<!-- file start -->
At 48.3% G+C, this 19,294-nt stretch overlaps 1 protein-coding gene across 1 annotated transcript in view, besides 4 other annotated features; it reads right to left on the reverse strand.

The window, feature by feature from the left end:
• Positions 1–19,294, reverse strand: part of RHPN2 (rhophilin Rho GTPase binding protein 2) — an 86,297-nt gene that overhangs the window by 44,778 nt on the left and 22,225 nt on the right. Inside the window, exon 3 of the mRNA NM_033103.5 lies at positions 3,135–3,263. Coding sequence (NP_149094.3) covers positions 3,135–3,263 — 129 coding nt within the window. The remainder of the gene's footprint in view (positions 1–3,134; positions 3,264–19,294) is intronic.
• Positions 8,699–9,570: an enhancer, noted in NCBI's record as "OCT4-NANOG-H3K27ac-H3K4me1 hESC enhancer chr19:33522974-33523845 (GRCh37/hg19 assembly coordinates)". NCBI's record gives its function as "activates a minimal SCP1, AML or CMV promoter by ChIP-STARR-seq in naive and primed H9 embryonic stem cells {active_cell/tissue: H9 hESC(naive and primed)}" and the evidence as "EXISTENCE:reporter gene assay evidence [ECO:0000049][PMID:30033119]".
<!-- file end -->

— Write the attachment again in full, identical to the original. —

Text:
At 48.3% G+C, this 19,294-nt stretch overlaps 1 protein-coding gene across 1 annotated transcript in view, besides 4 other annotated features; it reads right to left on the reverse strand.

The window, feature by feature from the left end:
• Positions 1–19,294, reverse strand: part of RHPN2 (rhophilin Rho GTPase binding protein 2) — an 86,297-nt gene that overhangs the window by 44,778 nt on the left and 22,225 nt on the right. Inside the window, exon 3 of the mRNA NM_033103.5 lies at positions 3,135–3,263. Coding sequence (NP_149094.3) covers positions 3,135–3,263 — 129 coding nt within the window. The remainder of the gene's footprint in view (positions 1–3,134; positions 3,264–19,294) is intronic.
• Positions 8,699–9,570: an enhancer, noted in NCBI's record as "OCT4-NANOG-H3K27ac-H3K4me1 hESC enhancer chr19:33522974-33523845 (GRCh37/hg19 assembly coordinates)". NCBI's record gives its function as "activates a minimal SCP1, AML or CMV promoter by ChIP-STARR-seq in naive and primed H9 embryonic stem cells {active_cell/tissue: H9 hESC(naive and primed)}" and the evidence as "EXISTENCE:reporter gene assay evidence [ECO:0000049][PMID:30033119]".